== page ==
Santa Monica Observer - Community, Diversity, Sustainability and other Overused Words

By Jack Simon
Observer Staff Writer 

City of Santa Monica Reaches Settlement Agreement with Landlords Accused of 'Wrongful Eviction'

Landlords will provide tenants with $7,500 in rental credits and pay the city $15,000

 

An apartment building in Santa Monica. This building has no connection to the story.

Santa Monica has resolved another tenant-landlord dispute and banked $15,000.

The City reached a settlement with Marshall Reddick Real Estate and Balthazar Investment Group – landlords of a five-unit apartment building at 820 Bay Street – "to resolve allegations of tenant harassment and wrongful eviction," Santa Monica officials announced on Monday.

Under the settlement agreement, the landlords will provide the tenants with more than $7,500 in rental credits, pay Santa Monica $15,000, and attend a tenant-harassment training program, officials said in a press release.  "The landlords and the tenants previously entered into a separate settlement agreement providing additional compensation to the tenants."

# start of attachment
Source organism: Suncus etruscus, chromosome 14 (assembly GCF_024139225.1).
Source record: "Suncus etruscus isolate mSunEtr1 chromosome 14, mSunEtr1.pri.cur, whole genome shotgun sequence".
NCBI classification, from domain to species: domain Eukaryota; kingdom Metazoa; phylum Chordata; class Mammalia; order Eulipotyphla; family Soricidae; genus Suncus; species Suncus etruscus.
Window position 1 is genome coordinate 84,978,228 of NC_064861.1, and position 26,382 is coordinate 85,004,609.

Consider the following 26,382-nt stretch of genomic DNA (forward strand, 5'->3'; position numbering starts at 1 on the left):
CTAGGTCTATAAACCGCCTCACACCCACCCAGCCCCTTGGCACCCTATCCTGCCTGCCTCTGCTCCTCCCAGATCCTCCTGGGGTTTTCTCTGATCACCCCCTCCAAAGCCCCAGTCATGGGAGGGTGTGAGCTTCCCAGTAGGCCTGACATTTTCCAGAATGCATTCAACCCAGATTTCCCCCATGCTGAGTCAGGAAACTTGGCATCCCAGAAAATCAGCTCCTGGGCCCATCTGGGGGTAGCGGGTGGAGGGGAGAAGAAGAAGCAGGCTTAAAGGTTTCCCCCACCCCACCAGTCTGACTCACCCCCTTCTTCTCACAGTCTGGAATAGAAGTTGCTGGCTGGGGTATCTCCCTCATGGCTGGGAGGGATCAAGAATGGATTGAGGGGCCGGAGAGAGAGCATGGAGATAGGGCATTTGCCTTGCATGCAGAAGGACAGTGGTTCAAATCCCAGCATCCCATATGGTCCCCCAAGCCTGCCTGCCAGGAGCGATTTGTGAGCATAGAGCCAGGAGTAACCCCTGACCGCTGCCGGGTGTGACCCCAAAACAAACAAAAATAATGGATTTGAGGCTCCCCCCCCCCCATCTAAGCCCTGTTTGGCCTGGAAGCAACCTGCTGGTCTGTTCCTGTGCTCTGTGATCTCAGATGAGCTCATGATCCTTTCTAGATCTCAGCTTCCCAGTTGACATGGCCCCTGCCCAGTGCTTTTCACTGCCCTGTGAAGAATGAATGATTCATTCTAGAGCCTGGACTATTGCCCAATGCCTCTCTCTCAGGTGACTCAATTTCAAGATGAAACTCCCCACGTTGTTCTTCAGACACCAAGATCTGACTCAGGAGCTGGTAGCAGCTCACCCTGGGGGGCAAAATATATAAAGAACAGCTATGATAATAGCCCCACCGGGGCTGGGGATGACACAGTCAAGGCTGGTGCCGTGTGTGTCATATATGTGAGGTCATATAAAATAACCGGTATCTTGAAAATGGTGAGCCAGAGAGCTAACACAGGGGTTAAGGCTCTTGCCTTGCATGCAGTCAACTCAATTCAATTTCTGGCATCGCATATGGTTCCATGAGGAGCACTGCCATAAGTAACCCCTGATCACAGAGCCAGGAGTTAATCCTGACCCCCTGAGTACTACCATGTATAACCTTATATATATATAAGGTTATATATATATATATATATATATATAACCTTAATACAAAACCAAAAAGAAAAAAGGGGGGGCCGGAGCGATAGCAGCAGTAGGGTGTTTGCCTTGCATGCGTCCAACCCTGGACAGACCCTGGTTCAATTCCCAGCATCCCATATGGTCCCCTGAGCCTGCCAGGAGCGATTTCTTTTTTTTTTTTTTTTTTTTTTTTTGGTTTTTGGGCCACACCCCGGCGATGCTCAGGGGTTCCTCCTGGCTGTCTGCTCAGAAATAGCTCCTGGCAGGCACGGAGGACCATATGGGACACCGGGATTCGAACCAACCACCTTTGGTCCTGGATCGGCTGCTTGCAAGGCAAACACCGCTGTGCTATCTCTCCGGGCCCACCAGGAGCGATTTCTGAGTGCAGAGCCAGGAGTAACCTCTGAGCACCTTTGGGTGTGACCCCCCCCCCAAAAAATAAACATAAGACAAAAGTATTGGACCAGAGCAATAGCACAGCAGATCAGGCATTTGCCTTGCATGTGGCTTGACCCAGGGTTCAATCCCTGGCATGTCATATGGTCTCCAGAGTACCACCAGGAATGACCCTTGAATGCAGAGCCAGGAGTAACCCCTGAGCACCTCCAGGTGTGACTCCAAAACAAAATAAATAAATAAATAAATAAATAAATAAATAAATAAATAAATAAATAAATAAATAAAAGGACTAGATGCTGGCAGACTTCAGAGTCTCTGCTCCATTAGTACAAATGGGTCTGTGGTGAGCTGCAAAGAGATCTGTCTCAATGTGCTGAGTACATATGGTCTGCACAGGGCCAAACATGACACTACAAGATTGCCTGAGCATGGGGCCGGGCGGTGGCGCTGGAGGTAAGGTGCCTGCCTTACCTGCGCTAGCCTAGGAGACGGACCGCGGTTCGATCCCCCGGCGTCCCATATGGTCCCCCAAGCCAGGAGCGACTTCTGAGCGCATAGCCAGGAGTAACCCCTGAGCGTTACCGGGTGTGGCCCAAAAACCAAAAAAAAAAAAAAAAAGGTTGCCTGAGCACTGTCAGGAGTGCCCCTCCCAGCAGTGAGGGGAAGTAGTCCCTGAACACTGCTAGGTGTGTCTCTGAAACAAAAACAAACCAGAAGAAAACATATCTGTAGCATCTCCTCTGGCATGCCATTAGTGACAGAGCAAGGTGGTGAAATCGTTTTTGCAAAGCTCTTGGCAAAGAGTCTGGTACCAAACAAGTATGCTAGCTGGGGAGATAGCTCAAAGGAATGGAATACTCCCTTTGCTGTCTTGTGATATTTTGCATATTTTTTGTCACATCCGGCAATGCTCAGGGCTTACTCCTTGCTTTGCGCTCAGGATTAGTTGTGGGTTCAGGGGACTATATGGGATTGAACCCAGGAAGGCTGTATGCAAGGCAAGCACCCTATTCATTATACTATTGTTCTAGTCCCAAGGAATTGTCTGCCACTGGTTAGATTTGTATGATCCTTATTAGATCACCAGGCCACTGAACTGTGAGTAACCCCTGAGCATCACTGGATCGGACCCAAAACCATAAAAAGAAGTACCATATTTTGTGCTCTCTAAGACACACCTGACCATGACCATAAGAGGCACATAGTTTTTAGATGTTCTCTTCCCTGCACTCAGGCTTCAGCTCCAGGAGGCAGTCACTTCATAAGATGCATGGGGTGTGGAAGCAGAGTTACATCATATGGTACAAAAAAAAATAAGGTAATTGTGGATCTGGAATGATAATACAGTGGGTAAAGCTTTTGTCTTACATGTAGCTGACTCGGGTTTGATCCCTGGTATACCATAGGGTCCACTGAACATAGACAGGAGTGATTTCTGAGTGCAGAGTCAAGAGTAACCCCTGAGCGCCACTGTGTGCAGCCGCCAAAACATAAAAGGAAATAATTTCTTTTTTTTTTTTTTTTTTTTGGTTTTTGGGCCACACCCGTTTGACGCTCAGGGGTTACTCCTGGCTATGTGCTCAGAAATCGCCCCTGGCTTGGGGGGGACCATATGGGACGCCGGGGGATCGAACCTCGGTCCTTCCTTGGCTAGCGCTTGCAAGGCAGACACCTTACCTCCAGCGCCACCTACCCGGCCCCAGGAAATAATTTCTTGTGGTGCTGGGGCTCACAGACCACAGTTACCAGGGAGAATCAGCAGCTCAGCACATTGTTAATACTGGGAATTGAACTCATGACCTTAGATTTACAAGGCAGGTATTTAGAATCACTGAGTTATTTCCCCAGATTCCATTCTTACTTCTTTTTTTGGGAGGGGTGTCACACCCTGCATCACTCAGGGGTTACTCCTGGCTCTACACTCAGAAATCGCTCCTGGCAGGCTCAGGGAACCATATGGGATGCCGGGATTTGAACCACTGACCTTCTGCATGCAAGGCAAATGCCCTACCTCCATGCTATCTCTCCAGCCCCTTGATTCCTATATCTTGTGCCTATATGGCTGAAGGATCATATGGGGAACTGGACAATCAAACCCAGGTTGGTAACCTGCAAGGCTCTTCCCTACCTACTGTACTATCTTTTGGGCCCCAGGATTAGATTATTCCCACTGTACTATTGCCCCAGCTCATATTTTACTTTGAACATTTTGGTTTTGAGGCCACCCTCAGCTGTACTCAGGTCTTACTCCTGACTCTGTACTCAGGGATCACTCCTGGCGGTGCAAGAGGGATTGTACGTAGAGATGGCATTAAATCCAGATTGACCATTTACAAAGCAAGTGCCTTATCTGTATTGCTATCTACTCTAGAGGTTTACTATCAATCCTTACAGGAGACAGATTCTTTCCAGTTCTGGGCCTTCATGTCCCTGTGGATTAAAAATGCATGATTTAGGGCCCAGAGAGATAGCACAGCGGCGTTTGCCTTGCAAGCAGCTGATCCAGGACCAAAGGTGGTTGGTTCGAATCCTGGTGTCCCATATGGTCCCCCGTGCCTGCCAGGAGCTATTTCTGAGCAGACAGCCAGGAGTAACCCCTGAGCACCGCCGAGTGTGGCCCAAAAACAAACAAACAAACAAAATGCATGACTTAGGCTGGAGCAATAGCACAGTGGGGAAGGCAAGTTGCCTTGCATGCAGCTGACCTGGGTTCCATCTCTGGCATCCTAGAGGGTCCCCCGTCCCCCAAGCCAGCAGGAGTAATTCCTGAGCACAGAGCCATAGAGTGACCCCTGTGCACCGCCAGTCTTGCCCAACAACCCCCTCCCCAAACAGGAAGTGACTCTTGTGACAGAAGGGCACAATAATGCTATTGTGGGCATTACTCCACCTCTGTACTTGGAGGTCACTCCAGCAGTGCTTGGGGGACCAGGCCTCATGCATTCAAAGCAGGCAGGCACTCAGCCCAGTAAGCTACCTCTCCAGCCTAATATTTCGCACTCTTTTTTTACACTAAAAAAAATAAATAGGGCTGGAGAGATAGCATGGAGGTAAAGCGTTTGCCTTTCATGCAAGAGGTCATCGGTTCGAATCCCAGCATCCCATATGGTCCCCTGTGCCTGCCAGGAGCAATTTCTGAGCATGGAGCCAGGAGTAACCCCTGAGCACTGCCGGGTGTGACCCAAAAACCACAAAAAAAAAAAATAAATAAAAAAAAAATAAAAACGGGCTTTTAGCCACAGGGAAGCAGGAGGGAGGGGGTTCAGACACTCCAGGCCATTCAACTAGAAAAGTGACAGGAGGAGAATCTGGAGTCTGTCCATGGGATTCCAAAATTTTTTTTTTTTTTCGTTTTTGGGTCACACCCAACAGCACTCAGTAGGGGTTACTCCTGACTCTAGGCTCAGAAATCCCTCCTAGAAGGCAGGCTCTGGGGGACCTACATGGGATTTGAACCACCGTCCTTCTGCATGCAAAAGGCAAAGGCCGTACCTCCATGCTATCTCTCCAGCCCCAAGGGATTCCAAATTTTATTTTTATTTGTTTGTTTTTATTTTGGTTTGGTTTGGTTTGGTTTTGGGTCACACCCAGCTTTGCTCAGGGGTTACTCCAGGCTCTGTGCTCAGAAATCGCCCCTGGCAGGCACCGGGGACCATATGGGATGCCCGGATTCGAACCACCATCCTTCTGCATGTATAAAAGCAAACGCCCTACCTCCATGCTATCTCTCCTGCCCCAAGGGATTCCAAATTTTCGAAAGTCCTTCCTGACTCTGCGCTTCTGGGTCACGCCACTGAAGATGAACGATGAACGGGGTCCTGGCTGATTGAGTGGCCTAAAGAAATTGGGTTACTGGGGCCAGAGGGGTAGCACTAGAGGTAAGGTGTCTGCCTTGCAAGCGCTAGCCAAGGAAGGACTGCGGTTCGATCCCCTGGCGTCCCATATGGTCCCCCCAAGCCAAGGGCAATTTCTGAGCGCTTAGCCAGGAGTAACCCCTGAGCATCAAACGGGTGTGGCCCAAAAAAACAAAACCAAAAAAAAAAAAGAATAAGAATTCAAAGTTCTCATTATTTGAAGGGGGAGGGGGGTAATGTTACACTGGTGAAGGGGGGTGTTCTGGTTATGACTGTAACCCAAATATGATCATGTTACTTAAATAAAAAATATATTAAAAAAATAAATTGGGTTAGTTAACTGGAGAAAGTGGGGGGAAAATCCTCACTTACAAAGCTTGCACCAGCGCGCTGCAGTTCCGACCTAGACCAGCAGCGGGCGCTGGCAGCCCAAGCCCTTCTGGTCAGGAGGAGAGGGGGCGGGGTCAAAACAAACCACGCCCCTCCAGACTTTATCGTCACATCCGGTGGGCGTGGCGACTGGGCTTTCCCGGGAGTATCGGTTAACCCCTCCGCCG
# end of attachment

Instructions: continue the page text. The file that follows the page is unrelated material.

In its lawsuit, Santa Monica alleged that the landlords made two tenants move out of their apartment throughout October 2019 so they could perform discretionary upgrades, even though the tenants did not want to relocate. The discretionary upgrades included replacing the carpet and painting the interior, city officials said. 

"In Santa Monica, a landlord cannot force tenants to move out of their homes simply because the landlord wants to perform discretionary work," said George Cardona, Interim City Attorney.  "In this case, the landlords cooperated in the City's investigation of allegations that they engaged in these types of illegal actions, and we were able to resolve the matter with significant compensation to the tenants." 

The lawsuit also alleged that the landlords attempted to wrongfully evict the tenants without just cause, failed to provide legally required relocation benefits, and then raised the rent beyond the amount allowed by state law when the tenants moved back in, city officials said.

To file a tenant harassment complaint with the Public Rights Division of the City Attorney's Office, visit smconsumer.org, or call (310) 458-8336.

 

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